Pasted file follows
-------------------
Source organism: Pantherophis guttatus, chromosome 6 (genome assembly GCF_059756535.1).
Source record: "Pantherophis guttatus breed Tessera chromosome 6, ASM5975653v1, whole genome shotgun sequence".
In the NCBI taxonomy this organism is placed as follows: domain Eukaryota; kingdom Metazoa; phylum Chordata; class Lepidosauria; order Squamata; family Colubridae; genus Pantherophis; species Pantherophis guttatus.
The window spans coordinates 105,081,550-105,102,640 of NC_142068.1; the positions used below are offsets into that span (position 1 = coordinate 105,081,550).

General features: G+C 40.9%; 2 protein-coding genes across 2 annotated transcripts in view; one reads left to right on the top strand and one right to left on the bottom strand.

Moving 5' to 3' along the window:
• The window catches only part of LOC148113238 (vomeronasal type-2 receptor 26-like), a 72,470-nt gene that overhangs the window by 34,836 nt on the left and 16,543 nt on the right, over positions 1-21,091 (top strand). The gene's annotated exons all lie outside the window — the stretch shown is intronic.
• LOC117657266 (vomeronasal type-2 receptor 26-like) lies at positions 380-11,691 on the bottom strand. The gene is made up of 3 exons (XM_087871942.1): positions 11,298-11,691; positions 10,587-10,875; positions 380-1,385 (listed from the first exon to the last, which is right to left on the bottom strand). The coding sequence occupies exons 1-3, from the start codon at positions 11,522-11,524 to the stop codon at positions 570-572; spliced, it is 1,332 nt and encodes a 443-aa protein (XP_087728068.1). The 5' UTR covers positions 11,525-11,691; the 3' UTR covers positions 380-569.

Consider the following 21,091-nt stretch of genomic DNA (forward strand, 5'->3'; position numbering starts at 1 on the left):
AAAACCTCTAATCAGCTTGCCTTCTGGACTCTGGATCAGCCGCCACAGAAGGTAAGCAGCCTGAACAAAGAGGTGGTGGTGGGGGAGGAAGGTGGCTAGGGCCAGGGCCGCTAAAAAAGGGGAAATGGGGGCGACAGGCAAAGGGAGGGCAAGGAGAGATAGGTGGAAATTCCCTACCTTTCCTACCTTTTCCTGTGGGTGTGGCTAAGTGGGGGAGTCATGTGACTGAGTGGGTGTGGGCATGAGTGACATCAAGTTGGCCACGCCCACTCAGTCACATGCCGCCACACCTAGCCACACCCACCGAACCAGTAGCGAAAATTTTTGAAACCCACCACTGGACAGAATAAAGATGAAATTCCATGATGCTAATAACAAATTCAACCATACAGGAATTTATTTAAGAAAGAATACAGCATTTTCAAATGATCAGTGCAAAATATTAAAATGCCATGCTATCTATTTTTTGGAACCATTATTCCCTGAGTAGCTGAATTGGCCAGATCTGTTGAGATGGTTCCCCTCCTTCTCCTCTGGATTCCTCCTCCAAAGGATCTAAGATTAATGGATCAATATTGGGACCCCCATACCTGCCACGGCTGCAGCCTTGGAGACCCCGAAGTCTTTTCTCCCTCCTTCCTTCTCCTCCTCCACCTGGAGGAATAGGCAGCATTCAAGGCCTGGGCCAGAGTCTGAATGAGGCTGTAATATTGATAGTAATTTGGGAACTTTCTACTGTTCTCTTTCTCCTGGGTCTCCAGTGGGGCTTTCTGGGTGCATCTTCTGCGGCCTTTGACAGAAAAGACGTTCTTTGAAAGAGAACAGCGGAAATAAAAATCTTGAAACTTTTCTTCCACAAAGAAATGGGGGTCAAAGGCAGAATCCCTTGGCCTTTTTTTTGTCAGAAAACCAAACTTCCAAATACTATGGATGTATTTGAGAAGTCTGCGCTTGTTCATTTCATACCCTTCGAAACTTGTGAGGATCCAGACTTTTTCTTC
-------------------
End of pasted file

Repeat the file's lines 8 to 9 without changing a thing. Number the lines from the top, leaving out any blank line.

• LOC117657266 (vomeronasal type-2 receptor 26-like) lies at positions 380-11,691 on the bottom strand. The gene is made up of 3 exons (XM_087871942.1): positions 11,298-11,691; positions 10,587-10,875; positions 380-1,385 (listed from the first exon to the last, which is right to left on the bottom strand). The coding sequence occupies exons 1-3, from the start codon at positions 11,522-11,524 to the stop codon at positions 570-572; spliced, it is 1,332 nt and encodes a 443-aa protein (XP_087728068.1). The 5' UTR covers positions 11,525-11,691; the 3' UTR covers positions 380-569.

Consider the following 21,091-nt stretch of genomic DNA (forward strand, 5'->3'; position numbering starts at 1 on the left):